My Tiara

After serving on the Ms. Foundation for Women board for two years, I was asked to become board chair. I balked.

Although I had served on a several non-profit boards over the years, being chair would require a new level of leadership and responsibility. Was I capable?

I decided to face my fears…and work with a coach to overcome them.

When I met Rosemarie Perla, I knew we would work well together. She exuded serenity and had a good sense of humor. She helped me navigate the complex balance between board and staff, interactions with unique personalities, as well as my own strengths and challenges.

I enjoyed my new role. I met interesting, engaged people — donors, allies, and activists. I learned about organizations doing exciting, effective work across the country. There was just one tiny glitch.

When it came to making fundraising calls, I broke out into a sweat. I’d hem and haw and procrastinate as long as possible.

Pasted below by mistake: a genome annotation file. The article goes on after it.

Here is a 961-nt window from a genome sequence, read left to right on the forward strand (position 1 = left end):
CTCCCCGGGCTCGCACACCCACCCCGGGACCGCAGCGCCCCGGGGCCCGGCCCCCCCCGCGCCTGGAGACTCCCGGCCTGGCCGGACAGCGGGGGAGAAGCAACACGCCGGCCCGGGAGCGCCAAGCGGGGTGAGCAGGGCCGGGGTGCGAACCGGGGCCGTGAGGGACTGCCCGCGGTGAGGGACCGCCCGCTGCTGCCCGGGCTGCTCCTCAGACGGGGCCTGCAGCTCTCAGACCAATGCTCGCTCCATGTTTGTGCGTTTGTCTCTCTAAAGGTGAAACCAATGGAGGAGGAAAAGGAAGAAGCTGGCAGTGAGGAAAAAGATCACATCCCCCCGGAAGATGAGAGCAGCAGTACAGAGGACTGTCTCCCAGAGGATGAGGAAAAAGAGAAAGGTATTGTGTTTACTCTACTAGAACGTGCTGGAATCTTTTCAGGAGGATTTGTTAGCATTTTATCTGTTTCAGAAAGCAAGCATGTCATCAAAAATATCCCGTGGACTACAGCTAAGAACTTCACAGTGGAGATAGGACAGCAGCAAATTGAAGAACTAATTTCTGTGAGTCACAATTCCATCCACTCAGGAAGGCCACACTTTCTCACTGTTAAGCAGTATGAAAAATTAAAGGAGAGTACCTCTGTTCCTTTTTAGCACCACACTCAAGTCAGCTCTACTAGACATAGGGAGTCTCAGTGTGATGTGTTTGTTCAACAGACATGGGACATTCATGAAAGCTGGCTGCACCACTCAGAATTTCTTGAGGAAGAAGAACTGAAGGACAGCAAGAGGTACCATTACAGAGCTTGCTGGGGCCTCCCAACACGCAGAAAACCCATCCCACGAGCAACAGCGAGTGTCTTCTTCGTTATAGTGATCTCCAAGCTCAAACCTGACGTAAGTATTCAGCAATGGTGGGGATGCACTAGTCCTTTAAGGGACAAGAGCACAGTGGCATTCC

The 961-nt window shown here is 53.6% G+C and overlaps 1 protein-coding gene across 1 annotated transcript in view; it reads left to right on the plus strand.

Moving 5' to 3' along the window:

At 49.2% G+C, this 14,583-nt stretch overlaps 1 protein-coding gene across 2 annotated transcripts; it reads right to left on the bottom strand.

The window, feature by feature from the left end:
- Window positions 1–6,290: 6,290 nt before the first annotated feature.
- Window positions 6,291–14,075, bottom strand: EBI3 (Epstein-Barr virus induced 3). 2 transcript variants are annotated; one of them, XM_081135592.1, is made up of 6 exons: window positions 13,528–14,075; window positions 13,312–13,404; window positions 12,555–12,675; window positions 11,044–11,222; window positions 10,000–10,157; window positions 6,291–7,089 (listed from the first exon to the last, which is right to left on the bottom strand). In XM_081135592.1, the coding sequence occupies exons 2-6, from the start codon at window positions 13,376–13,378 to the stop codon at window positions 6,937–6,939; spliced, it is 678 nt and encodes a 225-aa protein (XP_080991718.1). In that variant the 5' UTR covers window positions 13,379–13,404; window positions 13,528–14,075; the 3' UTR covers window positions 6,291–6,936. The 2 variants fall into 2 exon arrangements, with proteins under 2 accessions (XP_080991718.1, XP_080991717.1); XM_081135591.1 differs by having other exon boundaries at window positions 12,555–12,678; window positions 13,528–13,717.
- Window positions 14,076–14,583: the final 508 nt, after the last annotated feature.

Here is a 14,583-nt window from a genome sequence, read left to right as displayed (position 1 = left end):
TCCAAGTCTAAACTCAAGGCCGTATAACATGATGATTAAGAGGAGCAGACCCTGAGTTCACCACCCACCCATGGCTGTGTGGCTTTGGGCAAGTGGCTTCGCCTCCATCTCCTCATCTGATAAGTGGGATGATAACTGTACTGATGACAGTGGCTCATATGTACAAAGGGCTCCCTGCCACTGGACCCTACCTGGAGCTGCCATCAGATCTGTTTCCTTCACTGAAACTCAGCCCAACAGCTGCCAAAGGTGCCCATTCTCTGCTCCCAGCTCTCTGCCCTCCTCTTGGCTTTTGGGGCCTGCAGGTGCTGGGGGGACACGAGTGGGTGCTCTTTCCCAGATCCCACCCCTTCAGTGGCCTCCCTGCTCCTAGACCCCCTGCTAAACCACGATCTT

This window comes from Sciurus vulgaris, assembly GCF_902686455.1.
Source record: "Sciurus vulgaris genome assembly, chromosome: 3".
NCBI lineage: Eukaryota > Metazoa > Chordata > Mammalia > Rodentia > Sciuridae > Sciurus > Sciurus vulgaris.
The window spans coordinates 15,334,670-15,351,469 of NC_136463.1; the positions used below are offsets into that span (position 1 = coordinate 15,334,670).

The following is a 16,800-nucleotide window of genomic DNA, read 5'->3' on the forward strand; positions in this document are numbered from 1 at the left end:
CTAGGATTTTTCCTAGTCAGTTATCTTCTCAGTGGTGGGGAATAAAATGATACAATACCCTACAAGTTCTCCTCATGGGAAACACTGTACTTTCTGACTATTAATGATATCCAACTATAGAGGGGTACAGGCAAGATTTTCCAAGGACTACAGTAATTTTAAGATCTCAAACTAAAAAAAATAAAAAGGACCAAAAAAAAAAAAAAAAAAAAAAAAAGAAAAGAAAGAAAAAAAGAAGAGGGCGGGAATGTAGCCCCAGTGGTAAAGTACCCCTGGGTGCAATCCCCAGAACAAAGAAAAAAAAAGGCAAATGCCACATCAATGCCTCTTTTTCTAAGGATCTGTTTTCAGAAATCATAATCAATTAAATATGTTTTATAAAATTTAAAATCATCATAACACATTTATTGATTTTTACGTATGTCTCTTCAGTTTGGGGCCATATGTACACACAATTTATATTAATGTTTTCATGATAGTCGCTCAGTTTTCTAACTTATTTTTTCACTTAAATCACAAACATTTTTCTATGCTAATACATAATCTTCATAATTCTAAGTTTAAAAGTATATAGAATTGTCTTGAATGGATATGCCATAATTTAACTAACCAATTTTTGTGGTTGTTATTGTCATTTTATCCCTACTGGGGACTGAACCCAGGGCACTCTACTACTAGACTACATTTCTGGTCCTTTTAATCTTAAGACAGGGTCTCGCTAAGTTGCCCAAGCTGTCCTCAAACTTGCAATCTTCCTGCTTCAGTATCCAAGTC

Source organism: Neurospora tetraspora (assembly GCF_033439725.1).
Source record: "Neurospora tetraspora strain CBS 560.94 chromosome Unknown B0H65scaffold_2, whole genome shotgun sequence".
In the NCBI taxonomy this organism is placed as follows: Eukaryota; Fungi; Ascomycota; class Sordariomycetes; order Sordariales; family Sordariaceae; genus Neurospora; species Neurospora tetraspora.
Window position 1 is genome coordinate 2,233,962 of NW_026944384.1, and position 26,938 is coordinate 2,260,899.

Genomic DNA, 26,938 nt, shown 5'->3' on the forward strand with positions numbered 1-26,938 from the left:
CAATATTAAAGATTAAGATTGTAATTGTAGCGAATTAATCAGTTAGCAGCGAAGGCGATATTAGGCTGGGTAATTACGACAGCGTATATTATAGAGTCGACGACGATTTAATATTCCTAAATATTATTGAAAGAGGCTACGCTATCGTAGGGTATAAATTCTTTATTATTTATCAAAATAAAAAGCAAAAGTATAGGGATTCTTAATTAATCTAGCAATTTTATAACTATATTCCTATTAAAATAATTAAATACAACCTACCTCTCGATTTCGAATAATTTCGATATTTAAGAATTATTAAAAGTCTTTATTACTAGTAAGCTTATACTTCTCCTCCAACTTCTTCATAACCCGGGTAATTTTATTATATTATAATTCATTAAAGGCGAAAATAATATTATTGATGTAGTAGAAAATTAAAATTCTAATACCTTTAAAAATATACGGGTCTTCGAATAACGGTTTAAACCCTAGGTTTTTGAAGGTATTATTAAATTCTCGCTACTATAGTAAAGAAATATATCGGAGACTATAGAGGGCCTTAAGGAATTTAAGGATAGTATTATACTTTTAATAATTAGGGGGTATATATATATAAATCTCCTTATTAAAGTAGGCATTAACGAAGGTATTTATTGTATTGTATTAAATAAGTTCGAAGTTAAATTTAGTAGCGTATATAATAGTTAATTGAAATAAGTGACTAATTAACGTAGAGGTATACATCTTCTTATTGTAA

Rosemarie sat me down. You love this organization and its mission, she said. When you talk about it I can feel your excitement, she said. You need to tap into that passion when you make those calls, she said. You’re a creative person, she said. You need to figure out a way to embody that power, she said. Embrace your Divine Feminine, she said.

I thought about it for a few days. Then I had an idea. I bought a sparkly rhinestone tiara to wear when I made the calls. No one I talked to had a clue I had it on, but I sat taller, breathed easier, spoke more calmly and with confidence. There was a little bit of magic in that sparkle, I suspect.

Now, I don’t think this is at all what Rosemarie imagined I would come up with, but it worked. It worked for making all sorts of difficult calls, not just fundraising. It also works when I’m feeling stumped in my writing process. Seriously.

I keep my tiara on the shelf next to my desk, close at hand… in case of emergency.

Rosemarie Perla